Ski season is fast-approaching. While many people are visiting apple orchards and leaf peeping this time of year, others are bringing their skis to their local ski shop to get sharpened or are checking out the latest gear and clothing, all while waiting for winter to show it's familiar face.
When I head to the mountain with my friends, it's a given that I am bringing a cooler with me. Working for a beer distributor allows me access to some great beers that I might not have known about otherwise. My ski friends tend to reap the benefits of this as well. Here are a few of my favorite beers that seem to consistently find their way into my cooler. Note: not all breweries offer cans, but should I want to stuff a beer in my pocket and head up the gondola, the can is my preferred vessel.
Saratoga Local Session IPA
Saratoga Brewery has done what many other breweries have attempted, but very few have succeeded: maintained the hoppiness of an IPA while keeping the alcohol content to a respectable 4.5% ABV. Local Session IPA
is available at your local beverage centers and many of the larger supermarkets in the Capital Region.
Brown's Oatmeal Stout
Brown's Brewing has been brewing this delicious Oatmeal Stout
for years and it was the winner of the 2004 World Beer Cup. At only 5.5% ABV, the malty goodness in a can is perfect for sitting on the patio at Gore, hopefully near the fireplace.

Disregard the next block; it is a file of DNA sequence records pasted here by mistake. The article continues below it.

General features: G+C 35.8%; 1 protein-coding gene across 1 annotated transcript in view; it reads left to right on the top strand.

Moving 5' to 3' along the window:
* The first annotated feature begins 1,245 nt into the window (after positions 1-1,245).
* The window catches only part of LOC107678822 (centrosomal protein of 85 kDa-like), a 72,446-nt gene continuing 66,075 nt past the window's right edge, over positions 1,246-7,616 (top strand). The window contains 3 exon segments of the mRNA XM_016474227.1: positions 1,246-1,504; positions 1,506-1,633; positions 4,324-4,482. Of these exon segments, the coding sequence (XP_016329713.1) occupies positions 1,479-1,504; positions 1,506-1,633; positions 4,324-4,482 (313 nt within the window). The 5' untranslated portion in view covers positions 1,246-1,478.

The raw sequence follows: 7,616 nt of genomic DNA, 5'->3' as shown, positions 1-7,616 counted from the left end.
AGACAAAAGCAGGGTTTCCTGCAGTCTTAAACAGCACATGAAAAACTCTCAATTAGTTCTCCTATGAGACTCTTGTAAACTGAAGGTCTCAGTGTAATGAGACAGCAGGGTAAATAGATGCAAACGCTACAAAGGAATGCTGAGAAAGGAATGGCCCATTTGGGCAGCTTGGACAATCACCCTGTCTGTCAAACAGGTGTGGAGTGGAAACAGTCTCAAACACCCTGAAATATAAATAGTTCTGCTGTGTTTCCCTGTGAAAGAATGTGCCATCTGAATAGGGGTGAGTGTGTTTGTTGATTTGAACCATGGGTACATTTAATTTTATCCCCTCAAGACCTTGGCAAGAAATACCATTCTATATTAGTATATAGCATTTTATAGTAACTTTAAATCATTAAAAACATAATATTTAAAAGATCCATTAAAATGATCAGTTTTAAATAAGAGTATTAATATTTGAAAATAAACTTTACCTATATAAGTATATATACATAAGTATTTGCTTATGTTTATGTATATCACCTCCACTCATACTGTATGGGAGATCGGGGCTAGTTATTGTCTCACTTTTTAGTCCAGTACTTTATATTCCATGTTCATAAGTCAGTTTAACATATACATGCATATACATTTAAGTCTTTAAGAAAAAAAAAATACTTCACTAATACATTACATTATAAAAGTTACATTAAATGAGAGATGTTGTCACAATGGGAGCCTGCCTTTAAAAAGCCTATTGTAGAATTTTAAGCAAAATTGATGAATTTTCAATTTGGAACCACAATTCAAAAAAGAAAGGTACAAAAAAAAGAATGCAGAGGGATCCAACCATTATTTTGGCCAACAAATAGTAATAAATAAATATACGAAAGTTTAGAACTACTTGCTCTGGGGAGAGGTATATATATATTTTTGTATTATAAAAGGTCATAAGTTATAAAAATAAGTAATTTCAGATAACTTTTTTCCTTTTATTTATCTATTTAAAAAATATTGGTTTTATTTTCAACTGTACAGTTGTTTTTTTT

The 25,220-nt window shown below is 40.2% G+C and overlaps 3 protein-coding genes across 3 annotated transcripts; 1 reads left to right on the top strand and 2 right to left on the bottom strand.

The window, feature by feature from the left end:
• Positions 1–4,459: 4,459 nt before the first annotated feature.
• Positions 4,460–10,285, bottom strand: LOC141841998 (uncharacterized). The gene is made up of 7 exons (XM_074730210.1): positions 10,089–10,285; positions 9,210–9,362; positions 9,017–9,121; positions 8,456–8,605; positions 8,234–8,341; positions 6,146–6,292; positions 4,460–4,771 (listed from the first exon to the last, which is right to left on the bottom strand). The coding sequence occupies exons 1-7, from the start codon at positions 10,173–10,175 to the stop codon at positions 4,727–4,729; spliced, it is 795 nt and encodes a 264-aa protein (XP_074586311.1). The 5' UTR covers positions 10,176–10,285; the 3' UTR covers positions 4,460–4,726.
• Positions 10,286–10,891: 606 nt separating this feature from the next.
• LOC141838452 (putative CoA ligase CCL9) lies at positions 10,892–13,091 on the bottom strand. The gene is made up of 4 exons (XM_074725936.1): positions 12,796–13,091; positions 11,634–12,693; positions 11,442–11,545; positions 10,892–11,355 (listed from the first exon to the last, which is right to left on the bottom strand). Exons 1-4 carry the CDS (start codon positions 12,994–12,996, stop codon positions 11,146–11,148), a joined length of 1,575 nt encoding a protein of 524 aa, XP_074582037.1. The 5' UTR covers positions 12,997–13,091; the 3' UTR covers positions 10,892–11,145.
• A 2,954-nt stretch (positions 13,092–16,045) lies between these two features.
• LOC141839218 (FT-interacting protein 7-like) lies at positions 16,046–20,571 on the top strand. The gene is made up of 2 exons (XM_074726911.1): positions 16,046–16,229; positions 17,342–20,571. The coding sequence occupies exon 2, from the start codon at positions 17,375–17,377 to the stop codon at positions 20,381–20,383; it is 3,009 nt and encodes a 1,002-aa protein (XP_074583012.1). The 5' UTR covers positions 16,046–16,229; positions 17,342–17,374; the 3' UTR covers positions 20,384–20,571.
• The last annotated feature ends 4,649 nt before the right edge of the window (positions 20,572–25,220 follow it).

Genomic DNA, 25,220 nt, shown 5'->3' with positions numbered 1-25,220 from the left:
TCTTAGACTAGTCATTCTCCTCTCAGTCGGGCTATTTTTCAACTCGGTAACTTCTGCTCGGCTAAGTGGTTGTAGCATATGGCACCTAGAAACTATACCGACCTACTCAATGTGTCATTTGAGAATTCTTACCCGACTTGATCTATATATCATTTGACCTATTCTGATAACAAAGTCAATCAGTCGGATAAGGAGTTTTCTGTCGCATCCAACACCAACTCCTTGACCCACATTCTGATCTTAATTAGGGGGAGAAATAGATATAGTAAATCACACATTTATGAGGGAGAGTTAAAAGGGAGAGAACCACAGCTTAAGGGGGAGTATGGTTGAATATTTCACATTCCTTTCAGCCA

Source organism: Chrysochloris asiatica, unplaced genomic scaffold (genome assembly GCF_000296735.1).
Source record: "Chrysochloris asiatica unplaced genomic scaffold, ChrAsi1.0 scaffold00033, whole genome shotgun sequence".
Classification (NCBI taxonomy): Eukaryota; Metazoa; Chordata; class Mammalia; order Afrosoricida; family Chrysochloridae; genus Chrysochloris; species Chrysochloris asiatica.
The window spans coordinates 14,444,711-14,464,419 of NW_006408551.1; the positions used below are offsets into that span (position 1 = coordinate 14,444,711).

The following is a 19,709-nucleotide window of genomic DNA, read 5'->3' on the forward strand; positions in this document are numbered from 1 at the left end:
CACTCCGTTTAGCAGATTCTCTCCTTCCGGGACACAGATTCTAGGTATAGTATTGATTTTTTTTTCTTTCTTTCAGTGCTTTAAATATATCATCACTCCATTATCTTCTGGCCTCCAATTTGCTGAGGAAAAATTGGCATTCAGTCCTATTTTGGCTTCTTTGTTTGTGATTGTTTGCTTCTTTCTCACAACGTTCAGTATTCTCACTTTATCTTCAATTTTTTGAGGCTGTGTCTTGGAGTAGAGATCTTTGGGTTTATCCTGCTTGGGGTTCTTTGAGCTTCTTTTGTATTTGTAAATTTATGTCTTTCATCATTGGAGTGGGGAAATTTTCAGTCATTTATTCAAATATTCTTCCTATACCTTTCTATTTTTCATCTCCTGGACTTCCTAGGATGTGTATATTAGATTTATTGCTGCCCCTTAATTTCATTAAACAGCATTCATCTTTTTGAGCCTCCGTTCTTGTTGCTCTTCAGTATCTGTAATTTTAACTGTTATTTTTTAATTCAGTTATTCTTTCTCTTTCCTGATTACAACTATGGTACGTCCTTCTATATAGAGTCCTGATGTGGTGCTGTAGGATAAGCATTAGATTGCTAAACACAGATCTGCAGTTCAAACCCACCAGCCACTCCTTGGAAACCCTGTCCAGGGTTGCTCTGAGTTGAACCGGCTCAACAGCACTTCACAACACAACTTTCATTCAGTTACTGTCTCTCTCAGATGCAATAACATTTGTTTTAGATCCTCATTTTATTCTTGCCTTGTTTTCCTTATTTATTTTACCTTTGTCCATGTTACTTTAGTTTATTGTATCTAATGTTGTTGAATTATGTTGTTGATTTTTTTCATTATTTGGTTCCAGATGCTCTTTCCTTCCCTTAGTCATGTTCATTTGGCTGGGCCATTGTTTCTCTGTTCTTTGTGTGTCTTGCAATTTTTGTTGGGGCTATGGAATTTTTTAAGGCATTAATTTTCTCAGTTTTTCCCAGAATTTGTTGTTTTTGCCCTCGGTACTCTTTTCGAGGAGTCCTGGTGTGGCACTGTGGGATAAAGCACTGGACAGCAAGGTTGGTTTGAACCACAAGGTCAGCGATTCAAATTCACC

New Belgium Fat Tire
I first had this amber ale when I visited Vail, Colorado in 1996. Twenty years later, it's finally sold in New York State. This iconic amber ale is brewed in Fort Collins, CO. Fat Tire
won fans with its sense of balance: toasty, biscuit-like malt flavors coasting in equilibrium with hoppy freshness.
Sierra Nevada Torpedo IPA/ Long Trail Limbo
These are two of my favorite IPAs and both are sold in 16oz cans. Sierra Nevada originally opened in 1980 in Chico, California at the foothills of the Sierra Nevada mountain range. Torpedo
is a balanced 7.2% ABV india pale ale that brings citrus, pine, and tropical hop notes to the forefront. Long Trail Limbo
comes in slightly higher at 7.6% ABV and uses new breeds of hops from Australia and the Pacific Northwest. Long Trail Brewery is just up the road from Killington Mountain Resort and if heading that way, I strongly encourage you to stop in and have dinner after visiting the six peaks that Killington offers.
The National Ski Area's Association (NSSA) created the Skier's Responsibility Code, which anyone who has ever had a ski or snowboard lesson has read. Above all, it preaches that common sense should be used. This holds true with enjoying the aforementioned beverages. Please use your head. Overindulging in alcoholic beverages and heading down the mountain is not encouraged. You not only place your own life at risk, but the other skiers on the mountain as well. While I feel like some things are obvious- unfortunately common sense is lacking these days.
So here you go: Be smart. Ski safe. Know your limits. Do not drive after drinking, and please use a designate driver.